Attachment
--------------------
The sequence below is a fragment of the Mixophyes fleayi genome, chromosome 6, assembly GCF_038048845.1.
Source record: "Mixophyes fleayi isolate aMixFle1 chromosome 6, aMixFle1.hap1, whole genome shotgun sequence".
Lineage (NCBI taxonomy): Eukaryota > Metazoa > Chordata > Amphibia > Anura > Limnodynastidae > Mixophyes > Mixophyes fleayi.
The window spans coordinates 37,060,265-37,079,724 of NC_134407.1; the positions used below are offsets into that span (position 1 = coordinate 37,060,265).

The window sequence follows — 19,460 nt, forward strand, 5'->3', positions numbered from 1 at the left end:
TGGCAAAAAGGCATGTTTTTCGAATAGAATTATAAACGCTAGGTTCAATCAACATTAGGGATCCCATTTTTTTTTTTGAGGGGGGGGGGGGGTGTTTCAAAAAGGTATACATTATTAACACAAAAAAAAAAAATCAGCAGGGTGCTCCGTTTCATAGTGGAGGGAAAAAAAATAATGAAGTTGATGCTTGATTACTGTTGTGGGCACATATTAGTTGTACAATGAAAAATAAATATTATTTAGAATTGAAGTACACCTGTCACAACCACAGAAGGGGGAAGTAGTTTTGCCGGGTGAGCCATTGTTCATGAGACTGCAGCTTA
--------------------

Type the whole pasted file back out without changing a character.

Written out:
The sequence below is a fragment of the Mixophyes fleayi genome, chromosome 6, assembly GCF_038048845.1.
Source record: "Mixophyes fleayi isolate aMixFle1 chromosome 6, aMixFle1.hap1, whole genome shotgun sequence".
Lineage (NCBI taxonomy): Eukaryota > Metazoa > Chordata > Amphibia > Anura > Limnodynastidae > Mixophyes > Mixophyes fleayi.
The window spans coordinates 37,060,265-37,079,724 of NC_134407.1; the positions used below are offsets into that span (position 1 = coordinate 37,060,265).

The window sequence follows — 19,460 nt, forward strand, 5'->3', positions numbered from 1 at the left end:
TGGCAAAAAGGCATGTTTTTCGAATAGAATTATAAACGCTAGGTTCAATCAACATTAGGGATCCCATTTTTTTTTTTGAGGGGGGGGGGGGGTGTTTCAAAAAGGTATACATTATTAACACAAAAAAAAAAAATCAGCAGGGTGCTCCGTTTCATAGTGGAGGGAAAAAAAATAATGAAGTTGATGCTTGATTACTGTTGTGGGCACATATTAGTTGTACAATGAAAAATAAATATTATTTAGAATTGAAGTACACCTGTCACAACCACAGAAGGGGGAAGTAGTTTTGCCGGGTGAGCCATTGTTCATGAGACTGCAGCTTA